B. I don't think the funding would work out well. For example, take educational services. All schools now require a tuition payment. What happens for families who can't afford this? (Let's avoid the argument about how they just shouldn't have had children.) Should the children be denied educational opportunities? Should they be required to find a cheaper education, which you could imagine being provided by local churches or other such institutions? How many opportunities would be available that aren't religiously involved?

    C. What about public institutions that you didn't really have a choice to use? Law enforcement is a good example here. Should they be fully funded by tickets, then? Should we turn prisons into profitable institutions to pay for police officers and the court systems?

    6. How does this relate back to the founding ideals of the country?

    A. It's hard to equate tax law with freedom, liberty, justice, and the right to pursue happiness. I think that a pursuit of the most fair system possible that spreads the tax burden as broadly as possible is the best option to support our founding views. I think that basic social services, like education and health care for children, should just be provided in order to assure that everyone gets an equal opportunity to succeed.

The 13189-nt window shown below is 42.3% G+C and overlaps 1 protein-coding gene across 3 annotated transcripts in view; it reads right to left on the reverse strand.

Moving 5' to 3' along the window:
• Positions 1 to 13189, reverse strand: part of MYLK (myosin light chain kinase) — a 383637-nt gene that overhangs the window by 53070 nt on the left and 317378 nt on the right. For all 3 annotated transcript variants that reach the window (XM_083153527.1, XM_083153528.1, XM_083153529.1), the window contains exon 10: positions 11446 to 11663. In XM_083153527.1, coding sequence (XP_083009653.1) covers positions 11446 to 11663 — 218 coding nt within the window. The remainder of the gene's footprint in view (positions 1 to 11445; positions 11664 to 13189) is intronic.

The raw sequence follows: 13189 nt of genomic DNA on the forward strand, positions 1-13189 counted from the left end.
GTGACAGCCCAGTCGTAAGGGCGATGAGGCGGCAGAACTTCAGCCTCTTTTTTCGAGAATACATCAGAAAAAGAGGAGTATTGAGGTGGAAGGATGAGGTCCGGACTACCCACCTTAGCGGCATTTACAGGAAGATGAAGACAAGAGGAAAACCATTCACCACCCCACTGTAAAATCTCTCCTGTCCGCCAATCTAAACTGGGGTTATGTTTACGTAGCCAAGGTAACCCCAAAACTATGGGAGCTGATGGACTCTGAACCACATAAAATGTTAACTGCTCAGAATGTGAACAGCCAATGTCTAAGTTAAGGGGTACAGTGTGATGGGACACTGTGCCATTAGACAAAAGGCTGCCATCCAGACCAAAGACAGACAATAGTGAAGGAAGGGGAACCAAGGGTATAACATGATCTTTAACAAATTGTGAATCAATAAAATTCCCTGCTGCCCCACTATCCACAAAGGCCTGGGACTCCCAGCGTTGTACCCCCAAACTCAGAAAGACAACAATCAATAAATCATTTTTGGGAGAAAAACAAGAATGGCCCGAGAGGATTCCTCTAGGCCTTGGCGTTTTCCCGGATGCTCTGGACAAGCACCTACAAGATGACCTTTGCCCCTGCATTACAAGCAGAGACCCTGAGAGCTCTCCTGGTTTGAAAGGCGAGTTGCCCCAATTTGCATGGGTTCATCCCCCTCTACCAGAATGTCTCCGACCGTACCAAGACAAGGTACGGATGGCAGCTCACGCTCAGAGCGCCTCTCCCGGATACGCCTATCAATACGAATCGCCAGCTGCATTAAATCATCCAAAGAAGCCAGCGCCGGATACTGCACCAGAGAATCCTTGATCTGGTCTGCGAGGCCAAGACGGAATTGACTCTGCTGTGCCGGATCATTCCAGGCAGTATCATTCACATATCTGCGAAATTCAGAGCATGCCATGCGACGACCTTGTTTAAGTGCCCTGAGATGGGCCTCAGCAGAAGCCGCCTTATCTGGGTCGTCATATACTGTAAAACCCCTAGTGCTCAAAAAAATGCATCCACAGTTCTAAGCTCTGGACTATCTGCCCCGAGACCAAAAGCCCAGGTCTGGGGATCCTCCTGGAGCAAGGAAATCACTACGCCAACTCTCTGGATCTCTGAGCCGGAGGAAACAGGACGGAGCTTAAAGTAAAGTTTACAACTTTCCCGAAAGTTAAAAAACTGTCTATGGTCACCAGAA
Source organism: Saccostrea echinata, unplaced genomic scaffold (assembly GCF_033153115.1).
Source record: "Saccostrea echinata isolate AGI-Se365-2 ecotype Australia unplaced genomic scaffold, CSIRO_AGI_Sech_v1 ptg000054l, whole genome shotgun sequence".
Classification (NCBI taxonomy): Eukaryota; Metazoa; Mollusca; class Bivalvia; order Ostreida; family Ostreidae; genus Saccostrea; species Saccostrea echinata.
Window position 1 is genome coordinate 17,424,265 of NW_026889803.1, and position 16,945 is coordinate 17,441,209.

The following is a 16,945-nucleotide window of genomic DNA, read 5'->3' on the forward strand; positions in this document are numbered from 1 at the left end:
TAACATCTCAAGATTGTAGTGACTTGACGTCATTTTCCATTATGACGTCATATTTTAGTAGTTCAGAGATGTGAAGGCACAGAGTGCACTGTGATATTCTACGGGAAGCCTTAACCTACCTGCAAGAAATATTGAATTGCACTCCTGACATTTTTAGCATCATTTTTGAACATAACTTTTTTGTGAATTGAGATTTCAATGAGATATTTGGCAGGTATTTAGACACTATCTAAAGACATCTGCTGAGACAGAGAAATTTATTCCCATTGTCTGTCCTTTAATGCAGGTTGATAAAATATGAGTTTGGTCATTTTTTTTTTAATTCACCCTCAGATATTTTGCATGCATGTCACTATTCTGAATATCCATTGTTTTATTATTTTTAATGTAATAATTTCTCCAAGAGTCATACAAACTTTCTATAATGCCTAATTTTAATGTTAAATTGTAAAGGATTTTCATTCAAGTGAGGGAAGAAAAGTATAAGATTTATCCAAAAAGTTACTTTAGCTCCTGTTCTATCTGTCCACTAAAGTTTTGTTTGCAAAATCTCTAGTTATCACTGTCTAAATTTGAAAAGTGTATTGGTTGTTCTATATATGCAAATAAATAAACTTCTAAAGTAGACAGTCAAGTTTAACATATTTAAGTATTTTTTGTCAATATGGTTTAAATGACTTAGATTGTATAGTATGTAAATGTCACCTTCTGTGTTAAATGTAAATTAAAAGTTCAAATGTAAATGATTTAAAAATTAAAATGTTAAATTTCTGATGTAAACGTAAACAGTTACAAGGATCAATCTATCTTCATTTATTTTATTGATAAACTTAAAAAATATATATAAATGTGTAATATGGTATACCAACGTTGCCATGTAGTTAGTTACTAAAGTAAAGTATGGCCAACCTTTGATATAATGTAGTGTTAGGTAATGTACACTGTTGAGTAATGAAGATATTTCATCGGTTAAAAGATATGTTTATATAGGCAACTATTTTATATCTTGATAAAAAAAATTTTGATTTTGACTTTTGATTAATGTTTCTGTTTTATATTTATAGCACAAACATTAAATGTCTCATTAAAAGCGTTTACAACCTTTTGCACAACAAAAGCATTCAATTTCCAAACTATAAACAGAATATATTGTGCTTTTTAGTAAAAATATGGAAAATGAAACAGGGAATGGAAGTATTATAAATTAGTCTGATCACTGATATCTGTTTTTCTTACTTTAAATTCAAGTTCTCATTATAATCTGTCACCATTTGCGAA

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  • I think this is how it should be done in america: 2% of our monthly household income should be given as national taxes. Property and sales taxes should be eliminated. To make up for this we should pay 2% of our monthly household income in state tax and 0.75% in city/local tax. To pay for education we should pay 0.25% of our monthly household income to the school cities education department. We should not have all of these different districts, but simply one district for every city or town. There should be no such thing as a tax return, this would eliminate half of the employees at the IRS and would save millions in monies payed for these salaries. If we vested more power in the state governments, then this would cut alot of the cost to run the national government operating expenses. Our senators and representatives should be payed $80,000 dollars a year plus traveling expenses and health care. The social security system should be done away with. However, our state governments should collect 0.1% of our monthly income to be set aside in a private savings account. We should eliminate our private health care companies and make a national program that pays for ALL medical expenses. To pay for this 0.2% should be taken out of our monthly income. Oil prices would lower if there were no sales taxes. Operating expenses at the federal level would lower if the unnescearry departments were cut. Our country needs major tax reformation. The tax code should only be several pages long, not several thousand! We make everything so complicated. We are to afraid of hurting someones feelings and we need to get over it and make ourselves the international powerhouse again.